• The poet Vladimir Mayakovsky was a well-known fan of billiards. According to one of the legends, having lost a large sum once, Mayakovsky gave the opponent a receipt for the future fee. He was later pardoned, but the receipt in absentia became the subject of search for many enthusiasts.
  • Peter the Great often played with Pushkin’s great-grandfather. Peter the Great kept the table on which they played until his death, but later it burned down.
  • Stalin was an ardent fan of billiards, and often played with other officials. He started an unusual tradition – the loser had to climb under the table. Most often there was Khrushchev, whom Stalin ridiculed for his abilities in the game.
  • According to some sources, the color of the cloth is due to the fact that initially played by rich people and aristocrats, whose main hobby was golf and croquet. For greater convenience, so that the color of the cloth does not cause irritation, it was made green.
  • The game of billiards is very spectacular and exciting, so it seems incredible the case of the owner of the hall from the United States Joseph Thomas, who worked in the hall for 35 years and never played a single game.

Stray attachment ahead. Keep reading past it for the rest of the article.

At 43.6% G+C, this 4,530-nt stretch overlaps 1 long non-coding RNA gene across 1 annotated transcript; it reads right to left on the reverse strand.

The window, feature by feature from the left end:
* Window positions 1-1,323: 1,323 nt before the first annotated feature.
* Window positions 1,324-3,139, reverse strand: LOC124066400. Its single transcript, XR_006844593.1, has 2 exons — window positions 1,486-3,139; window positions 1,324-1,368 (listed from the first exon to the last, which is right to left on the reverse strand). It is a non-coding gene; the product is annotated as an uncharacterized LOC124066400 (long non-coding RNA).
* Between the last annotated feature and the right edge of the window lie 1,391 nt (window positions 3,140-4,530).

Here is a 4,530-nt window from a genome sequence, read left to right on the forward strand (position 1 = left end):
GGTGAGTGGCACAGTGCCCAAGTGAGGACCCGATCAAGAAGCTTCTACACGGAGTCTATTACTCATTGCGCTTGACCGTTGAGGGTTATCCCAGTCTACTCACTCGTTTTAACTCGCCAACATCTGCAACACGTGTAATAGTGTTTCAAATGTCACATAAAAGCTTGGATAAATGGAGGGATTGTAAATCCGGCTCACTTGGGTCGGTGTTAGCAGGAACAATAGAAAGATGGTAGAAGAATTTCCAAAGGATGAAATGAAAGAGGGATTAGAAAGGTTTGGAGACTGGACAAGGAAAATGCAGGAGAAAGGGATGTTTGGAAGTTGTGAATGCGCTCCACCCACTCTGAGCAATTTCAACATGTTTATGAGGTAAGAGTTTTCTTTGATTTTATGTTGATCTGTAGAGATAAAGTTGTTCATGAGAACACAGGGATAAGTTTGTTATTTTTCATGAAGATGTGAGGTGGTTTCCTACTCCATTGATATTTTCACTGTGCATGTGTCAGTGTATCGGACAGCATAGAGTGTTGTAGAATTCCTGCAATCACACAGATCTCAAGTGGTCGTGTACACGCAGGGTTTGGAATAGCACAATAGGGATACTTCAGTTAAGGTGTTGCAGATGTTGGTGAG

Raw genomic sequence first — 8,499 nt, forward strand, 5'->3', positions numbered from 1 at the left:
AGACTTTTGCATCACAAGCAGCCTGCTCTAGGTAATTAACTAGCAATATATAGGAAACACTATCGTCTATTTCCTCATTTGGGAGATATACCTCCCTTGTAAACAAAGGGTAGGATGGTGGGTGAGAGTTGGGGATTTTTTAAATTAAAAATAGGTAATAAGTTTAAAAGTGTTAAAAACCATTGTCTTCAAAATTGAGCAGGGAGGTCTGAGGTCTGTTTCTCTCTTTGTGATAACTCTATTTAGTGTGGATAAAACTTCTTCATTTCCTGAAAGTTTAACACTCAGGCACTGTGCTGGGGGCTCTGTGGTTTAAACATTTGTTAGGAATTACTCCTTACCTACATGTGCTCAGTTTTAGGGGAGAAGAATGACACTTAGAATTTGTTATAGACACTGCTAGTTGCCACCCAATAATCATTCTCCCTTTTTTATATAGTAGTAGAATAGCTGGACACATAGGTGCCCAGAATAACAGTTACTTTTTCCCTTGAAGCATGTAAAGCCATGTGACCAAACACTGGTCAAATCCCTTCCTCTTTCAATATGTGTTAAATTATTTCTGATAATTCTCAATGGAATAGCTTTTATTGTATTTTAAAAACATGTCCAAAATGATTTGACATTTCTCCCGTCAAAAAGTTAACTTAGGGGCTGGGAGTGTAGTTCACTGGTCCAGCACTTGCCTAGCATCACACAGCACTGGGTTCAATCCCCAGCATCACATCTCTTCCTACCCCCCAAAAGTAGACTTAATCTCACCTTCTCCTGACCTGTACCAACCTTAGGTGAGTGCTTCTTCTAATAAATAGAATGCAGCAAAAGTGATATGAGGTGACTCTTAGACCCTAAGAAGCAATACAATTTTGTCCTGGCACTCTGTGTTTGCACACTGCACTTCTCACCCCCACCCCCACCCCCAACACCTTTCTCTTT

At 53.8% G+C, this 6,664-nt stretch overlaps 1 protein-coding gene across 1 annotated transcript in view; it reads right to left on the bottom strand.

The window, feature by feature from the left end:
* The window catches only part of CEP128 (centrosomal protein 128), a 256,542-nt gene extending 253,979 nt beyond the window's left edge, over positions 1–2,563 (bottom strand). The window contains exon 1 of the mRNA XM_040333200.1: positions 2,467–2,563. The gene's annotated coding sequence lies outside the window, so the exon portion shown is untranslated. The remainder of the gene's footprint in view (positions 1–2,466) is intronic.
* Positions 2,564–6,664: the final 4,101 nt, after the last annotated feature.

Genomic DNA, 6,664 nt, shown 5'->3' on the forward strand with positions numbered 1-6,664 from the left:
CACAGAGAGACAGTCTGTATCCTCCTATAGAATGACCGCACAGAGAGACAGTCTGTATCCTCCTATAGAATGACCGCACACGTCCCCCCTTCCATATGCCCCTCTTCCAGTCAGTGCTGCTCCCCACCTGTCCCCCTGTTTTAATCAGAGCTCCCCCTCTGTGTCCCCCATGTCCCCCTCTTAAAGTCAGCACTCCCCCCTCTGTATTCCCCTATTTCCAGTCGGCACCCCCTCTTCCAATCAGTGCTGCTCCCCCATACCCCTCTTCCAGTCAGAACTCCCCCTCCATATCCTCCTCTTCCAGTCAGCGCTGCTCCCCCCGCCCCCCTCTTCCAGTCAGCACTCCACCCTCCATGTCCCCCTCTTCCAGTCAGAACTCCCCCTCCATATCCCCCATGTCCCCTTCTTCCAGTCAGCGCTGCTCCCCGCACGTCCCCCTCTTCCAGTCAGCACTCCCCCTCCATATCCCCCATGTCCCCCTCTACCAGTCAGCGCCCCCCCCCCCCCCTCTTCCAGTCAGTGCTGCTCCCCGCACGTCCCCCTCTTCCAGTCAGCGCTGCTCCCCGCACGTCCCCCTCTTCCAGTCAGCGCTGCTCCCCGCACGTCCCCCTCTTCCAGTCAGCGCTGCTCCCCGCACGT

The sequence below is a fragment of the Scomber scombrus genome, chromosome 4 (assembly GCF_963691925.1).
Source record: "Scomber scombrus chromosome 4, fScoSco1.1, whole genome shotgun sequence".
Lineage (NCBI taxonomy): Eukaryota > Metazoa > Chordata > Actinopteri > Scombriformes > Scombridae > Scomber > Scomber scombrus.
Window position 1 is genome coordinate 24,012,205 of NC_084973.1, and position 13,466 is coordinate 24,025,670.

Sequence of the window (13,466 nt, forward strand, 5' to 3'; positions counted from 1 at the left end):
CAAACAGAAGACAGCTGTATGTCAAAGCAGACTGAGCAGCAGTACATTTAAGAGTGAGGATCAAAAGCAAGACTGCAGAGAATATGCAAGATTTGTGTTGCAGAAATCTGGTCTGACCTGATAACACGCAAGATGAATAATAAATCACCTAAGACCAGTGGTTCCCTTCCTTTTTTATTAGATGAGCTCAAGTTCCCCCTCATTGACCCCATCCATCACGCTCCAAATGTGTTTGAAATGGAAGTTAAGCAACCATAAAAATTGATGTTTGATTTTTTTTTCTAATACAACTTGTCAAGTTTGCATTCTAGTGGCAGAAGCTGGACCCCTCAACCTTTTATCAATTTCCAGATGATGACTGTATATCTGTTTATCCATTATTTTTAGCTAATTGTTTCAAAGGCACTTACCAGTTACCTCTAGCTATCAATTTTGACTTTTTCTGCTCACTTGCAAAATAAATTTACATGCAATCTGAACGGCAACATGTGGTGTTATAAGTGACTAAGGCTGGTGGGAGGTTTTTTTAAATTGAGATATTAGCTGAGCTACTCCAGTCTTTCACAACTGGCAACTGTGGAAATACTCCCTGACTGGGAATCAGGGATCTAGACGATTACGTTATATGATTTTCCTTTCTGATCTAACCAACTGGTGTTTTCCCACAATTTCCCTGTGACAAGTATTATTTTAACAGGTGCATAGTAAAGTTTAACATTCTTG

• The first woman to win the American Pool Championship was actually a man, but this fact became public only after his death.
  • British player Paul Sullivan set a world record. He shot more than 17,000 times during the day. This interesting fact is recorded in the Guinness Book of Records.
  • There are many superstitions associated with this game. Players often inadvertently knock a cane on the table to attract good luck, take with them lucky balls and in any case do not allow others to play with their own cane.
  • Despite its popularity in the USSR, professional gambling was punishable by law and banned throughout its territory.
  • The first sporting event in the world to have the status of a “world championship” was a game of billiards.